In the past, we’ve examined the industry move back to unlimited data plans at the end of 2016 and the beginning of 2017. But we have yet to really look at the effects of that return on actual subscriber data use. Well, the numbers are rolling in, giving us a unique opportunity to gauge the Wi-Fi data use (in particular) of big carrier subscribers.
Let’s first take a step back. Starting around summer 2016, one big carrier after another began reintroducing some version of an unlimited data plan. The move was widely seen as an acknowledgment that data-hungry subscribers had the leg up. Subscribers could vote with their feet; and with the fewer net-new subscribers to acquire, big carriers had to focus on pleasing their existing subscribers, who were clamoring for more and more data at lower and lower prices.
It’s now been a year or so since the reintroduction of unlimited data plans. And recently, a partnership between the tech publication, FierceWireless, and the strategy consultancy, Strategy Analytics, helps to show us how subscribers are, in fact, consuming data, taking major carrier, Android subscriber data from the month of 12月 2017. Here’s what they found:
- Across three major plan types of the four major carriers, monthly allowance, no data plan or Pay as You Go, and unlimited data, average data use was highest on unlimited data plans. No surprise there. Data use was substantially lowest among Pay as You Go subscribers.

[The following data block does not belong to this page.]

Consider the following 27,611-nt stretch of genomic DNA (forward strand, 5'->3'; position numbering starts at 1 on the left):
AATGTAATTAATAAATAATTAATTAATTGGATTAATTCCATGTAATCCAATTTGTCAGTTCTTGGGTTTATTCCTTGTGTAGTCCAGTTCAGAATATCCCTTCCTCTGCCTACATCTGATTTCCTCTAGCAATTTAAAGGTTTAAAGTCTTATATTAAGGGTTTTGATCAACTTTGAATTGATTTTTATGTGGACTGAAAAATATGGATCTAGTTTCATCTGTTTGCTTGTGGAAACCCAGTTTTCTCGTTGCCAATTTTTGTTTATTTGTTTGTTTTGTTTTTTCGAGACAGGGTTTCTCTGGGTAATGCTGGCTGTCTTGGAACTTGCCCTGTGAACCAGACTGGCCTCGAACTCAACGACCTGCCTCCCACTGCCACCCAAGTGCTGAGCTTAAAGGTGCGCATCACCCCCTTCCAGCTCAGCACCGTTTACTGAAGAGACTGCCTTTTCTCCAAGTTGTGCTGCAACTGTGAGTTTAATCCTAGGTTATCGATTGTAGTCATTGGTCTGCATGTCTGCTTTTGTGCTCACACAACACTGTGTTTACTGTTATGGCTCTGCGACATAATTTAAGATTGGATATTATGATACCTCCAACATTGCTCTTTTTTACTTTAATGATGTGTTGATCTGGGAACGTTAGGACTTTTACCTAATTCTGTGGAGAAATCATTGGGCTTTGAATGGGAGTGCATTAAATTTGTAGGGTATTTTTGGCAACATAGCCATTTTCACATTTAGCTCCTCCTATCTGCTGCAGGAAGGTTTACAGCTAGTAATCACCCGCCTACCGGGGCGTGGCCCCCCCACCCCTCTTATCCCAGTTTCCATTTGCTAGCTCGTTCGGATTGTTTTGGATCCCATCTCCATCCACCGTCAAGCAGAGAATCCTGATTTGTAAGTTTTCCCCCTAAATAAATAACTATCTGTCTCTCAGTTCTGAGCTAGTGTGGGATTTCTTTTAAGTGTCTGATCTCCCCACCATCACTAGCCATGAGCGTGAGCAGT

- Average Wi-Fi data use, on the other hand, ran relatively even between data plans with a monthly allowance and unlimited data plans, with the edge in raw data use going to the former.
- But across all three major plan types, Wi-Fi data use dwarfed cellular data use. Pay as You Go subscribers used Wi-Fi 91 percent of the time, while monthly subscribers used Wi-Fi 83 percent of the time. Even unlimited subscribers, who have no financial incentive to use more Wi-Fi than cellular, used Wi-Fi around 70 percent of the time.
This final finding, in itself, might be the most interesting. People have speculated that the reintroduction of unlimited cellular data plans might lead to the collapse of demand for Wi-Fi. But the numbers say something altogether different. When given the cost-neutral choice, subscribers still flock to Wi-Fi, at least 70 percent of the time.